24 September 2018

Porc effiloché et petits pains à la patate douce

A couple of days ago, I mentioned a batch of "pulled pork" that I had made in the slow cooker. "Barbecue" is what we call this specialty in North Carolina, where it's pork barbecued and smoked over oak or hickory embers. It resembles Mexican carnitas, but it's spiced differently. It's normally made with pork, and I use mostly pork shoulder ("Boston butt") to make barbecue here in France, but it's just as good made with turkey legs and thighs. You can't really tell the difference.

What you do to make it in the slow cooker is put two or three pounds of pork shoulder or turkey legs and thighs in the pot. Season the meat with about half a cup of vinegar (cider is good), plenty of black pepper, some hot red pepper like powdered cayenne or hot sauce like Tabasco or Texas Pete (a North Carolina product), a few pinches of dried thyme, a splash of Worcester sauce, and, really, whatever spices you like (cumin and smoked paprika come to mind). As for the seasoning, don't worry, because you can always add more seasonings after the meat is cooked and "pulled." (I always add some liquid smoke, which I bring back from North Carolina.) Here's a French recipe for pulled pork using a sauce made with sweet-hot barbecue sauce, soy sauce, ketchup, honey, and orange juice!

So pulled pork is a cooking method rather than a recipe. If you want to make it in a slow cooker (a crock pot), put pork or turkey in the pot and cook it at low temperature for about eight hours, or on high for five or six hours. When the meat is completely cooked — if it's turkey, it should be falling off the bone, and it's easy to remove and discard the skin and bones, etc. — take it out of the pot, let it cool down, and then, using a couple of forks or your fingers (impeccably clean, as Julia Child always used to say), pull the meat into shreds. If it's turkey or very lean pork, you might want to add a drizzle of vegetable oil. If the strands of meat are too long, don't be afraid to cut them into shorter pieces using a knife or kitchen scissors. Voilà : c'est du porc effiloché — shredded pork.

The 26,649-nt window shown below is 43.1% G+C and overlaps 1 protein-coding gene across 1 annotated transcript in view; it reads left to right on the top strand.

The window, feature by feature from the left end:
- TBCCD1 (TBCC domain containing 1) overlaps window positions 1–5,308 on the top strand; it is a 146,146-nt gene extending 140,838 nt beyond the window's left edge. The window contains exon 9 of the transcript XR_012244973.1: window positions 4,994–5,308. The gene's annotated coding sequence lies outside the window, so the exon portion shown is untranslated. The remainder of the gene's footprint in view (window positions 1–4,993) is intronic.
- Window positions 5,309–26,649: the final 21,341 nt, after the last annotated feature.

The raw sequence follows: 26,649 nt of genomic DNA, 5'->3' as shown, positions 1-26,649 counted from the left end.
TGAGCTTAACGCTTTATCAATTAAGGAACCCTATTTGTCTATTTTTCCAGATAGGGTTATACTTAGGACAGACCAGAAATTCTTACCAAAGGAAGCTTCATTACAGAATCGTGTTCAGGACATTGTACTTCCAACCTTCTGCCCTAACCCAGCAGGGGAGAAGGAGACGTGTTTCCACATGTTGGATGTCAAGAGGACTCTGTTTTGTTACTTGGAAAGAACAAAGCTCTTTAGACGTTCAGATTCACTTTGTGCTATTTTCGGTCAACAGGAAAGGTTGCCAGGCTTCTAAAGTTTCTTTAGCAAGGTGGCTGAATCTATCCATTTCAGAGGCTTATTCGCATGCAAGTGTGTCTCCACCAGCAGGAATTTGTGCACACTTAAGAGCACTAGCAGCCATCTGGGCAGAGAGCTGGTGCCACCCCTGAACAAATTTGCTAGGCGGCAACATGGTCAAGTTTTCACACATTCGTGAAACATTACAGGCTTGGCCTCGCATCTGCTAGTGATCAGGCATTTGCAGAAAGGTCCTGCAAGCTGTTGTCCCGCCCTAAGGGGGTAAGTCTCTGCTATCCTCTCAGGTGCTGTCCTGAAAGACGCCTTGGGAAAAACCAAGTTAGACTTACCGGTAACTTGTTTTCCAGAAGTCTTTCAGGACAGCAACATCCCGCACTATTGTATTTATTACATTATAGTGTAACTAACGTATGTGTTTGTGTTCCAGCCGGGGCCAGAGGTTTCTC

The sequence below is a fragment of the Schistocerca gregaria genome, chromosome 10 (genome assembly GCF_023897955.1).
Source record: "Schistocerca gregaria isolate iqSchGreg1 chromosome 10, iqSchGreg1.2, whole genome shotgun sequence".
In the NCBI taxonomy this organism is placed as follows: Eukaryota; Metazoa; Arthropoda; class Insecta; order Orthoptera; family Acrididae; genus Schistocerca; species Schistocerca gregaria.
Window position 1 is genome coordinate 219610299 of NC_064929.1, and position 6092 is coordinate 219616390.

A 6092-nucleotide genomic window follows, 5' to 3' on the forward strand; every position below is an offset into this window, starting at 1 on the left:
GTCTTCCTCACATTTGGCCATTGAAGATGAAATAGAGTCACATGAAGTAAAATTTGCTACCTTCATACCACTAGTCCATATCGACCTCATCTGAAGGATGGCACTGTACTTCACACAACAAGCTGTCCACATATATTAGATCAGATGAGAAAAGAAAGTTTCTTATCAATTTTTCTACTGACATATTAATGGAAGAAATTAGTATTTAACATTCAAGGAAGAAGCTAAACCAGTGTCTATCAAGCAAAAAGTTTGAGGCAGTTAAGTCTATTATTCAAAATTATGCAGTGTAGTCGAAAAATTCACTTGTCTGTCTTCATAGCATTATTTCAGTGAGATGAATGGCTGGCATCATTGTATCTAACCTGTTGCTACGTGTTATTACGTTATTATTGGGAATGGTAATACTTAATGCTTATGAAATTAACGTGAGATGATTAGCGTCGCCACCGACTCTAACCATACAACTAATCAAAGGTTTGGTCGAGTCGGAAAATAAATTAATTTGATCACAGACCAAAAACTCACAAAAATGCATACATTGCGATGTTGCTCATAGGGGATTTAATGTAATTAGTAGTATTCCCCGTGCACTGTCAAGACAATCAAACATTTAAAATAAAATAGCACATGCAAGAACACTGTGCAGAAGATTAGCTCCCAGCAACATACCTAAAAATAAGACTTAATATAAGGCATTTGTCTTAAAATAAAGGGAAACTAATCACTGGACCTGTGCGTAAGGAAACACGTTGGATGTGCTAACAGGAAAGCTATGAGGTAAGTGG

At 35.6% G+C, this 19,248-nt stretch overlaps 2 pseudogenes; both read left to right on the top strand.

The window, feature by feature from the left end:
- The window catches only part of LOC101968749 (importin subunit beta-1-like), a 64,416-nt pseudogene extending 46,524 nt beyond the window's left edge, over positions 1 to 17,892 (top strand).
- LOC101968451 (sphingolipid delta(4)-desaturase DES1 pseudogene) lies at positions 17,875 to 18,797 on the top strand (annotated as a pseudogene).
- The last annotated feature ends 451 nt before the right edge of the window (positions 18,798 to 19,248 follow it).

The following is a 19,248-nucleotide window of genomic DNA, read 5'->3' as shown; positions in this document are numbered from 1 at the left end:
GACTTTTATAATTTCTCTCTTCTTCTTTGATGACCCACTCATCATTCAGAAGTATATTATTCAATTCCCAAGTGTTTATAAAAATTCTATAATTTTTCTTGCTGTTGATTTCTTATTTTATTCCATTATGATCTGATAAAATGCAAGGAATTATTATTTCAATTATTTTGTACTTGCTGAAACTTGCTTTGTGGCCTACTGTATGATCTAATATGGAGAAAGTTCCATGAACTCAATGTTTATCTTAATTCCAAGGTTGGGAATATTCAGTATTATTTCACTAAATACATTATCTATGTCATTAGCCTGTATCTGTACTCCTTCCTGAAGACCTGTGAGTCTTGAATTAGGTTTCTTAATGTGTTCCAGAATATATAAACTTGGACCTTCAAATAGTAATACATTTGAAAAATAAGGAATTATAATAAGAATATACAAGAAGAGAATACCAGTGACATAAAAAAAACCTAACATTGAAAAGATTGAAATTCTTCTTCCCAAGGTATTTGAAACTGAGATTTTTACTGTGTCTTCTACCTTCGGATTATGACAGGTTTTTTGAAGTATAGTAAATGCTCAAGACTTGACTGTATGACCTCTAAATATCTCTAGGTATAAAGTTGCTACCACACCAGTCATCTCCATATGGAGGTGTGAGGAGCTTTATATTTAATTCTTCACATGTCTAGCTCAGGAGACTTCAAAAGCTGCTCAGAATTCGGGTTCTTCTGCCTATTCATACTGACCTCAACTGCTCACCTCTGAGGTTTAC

One way pulled pork is served is as a sandwich on a hamburger bun. We like to brown the pulled pork slightly in a frying pan before putting on buns. You can buy buns (whether in France or the U.S.) in the supermarket — I always liked American "kaiser rolls" — or you can make your own. There are many recipes for buns on the internet in English, and also in French. The recipe we used this time to make buns for our barbecue sandwiches called for a dough with a good amount of cooked and mashed or pureed sweet potato (the orange-fleshed ones) or pumpkin flesh incorporated. When I say pumpkin, I include winter squashes like butternut or French potimarron. Here's the recipe:

Hamburger Buns
made with pureed sweet potato or pumpkin

First make "sponge" by combining in a large bowl:
2½ tsp. dry active yeast (10 g)
½ cup warm water (120 ml)
½ cup flour (65 g)

Let the sponge develop for 20 minutes. When it's foamy and bubbly, add to it: